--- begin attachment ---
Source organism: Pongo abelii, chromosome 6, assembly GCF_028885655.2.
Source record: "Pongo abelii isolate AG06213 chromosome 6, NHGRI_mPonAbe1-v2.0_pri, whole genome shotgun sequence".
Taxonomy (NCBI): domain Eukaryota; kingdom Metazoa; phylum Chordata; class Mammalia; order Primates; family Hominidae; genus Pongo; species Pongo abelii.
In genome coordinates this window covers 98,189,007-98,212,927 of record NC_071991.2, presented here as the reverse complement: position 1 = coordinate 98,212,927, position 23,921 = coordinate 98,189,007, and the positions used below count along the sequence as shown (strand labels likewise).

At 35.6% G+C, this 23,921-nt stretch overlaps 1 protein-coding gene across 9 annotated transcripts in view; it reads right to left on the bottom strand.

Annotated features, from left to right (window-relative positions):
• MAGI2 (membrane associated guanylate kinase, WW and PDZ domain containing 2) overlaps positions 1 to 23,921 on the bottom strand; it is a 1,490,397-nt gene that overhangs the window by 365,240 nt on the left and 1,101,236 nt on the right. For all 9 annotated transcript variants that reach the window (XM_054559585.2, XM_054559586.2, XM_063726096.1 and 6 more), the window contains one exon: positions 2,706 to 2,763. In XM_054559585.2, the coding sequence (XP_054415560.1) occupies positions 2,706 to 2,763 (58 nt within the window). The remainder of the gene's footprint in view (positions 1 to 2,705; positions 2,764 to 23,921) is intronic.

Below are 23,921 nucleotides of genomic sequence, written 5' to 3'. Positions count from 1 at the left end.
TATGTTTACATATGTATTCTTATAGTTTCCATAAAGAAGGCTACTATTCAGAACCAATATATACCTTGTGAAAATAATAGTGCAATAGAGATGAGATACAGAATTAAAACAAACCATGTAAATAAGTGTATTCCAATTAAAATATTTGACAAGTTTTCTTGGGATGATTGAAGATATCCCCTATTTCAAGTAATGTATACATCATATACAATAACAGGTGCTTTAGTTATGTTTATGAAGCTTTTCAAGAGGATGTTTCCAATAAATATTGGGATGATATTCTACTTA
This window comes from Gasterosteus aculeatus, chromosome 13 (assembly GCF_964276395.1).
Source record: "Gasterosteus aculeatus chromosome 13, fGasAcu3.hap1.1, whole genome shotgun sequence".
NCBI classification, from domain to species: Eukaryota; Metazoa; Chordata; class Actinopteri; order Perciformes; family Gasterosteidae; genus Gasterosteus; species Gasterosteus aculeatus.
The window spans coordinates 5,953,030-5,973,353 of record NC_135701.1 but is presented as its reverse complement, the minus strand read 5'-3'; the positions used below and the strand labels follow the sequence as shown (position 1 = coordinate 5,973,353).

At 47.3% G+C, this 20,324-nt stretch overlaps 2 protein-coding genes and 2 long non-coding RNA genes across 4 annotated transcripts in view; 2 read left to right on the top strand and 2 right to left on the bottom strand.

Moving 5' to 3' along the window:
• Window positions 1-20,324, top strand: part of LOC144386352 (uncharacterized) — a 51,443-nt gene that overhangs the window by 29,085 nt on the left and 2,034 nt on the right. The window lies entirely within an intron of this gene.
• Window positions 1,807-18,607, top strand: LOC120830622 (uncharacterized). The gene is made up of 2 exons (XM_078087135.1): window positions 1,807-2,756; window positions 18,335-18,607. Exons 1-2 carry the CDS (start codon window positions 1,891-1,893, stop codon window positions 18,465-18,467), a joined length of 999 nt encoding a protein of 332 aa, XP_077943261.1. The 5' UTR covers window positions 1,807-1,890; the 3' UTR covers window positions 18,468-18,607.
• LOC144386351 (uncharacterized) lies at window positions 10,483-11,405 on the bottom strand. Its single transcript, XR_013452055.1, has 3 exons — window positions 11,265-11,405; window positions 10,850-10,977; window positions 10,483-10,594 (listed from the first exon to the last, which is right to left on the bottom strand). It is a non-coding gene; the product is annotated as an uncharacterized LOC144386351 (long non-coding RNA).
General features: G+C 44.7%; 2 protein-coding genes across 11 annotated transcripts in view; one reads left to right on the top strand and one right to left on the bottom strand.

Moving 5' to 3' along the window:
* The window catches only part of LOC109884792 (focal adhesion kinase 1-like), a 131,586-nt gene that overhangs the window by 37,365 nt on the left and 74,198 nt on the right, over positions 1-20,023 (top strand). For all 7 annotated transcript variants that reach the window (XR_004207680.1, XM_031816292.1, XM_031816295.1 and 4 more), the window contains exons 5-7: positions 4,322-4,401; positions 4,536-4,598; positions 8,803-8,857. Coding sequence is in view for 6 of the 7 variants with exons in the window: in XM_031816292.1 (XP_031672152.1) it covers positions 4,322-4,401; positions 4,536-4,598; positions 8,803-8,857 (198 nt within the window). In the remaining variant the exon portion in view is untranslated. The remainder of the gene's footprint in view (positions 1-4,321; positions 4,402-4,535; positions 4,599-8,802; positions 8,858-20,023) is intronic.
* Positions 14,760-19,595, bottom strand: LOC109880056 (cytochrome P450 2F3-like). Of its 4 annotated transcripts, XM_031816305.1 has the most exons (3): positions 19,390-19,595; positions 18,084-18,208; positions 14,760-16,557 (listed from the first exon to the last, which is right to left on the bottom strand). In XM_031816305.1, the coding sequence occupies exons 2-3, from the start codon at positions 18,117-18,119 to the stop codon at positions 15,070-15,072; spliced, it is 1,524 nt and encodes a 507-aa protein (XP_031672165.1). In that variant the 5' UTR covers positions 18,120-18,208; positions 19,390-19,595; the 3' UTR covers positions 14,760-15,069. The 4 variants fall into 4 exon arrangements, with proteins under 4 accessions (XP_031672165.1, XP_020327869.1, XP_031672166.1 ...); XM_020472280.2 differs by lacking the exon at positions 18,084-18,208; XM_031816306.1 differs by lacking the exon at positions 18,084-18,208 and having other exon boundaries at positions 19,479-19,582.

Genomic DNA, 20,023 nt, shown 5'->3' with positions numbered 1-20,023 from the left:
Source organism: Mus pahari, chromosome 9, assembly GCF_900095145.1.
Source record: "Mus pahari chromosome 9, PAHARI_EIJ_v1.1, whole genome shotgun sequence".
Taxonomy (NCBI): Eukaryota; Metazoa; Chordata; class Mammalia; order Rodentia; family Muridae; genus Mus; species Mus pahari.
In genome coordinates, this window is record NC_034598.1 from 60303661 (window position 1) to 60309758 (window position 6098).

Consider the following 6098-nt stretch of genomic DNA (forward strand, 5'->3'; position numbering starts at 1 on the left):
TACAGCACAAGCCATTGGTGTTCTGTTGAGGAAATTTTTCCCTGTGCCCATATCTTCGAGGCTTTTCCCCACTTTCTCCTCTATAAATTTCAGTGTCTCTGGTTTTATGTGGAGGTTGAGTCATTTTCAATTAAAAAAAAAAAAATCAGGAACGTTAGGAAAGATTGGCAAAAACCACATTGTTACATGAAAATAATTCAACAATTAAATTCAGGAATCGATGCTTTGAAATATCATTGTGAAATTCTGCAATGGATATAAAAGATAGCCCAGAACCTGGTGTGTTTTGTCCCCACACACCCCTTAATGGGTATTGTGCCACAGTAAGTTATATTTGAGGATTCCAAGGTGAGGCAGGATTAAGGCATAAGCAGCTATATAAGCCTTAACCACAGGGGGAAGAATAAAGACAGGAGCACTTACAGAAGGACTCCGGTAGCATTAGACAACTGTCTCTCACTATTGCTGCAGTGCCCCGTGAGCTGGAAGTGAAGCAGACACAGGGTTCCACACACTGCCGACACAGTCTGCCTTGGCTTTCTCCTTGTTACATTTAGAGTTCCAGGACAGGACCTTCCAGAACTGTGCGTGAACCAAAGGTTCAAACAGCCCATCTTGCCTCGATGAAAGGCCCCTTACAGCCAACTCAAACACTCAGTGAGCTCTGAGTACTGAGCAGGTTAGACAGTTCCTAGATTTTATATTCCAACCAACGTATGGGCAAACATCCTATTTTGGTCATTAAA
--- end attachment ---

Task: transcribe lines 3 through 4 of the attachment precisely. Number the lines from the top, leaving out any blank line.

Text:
Taxonomy (NCBI): domain Eukaryota; kingdom Metazoa; phylum Chordata; class Mammalia; order Primates; family Hominidae; genus Pongo; species Pongo abelii.
In genome coordinates this window covers 98,189,007-98,212,927 of record NC_071991.2, presented here as the reverse complement: position 1 = coordinate 98,212,927, position 23,921 = coordinate 98,189,007, and the positions used below count along the sequence as shown (strand labels likewise).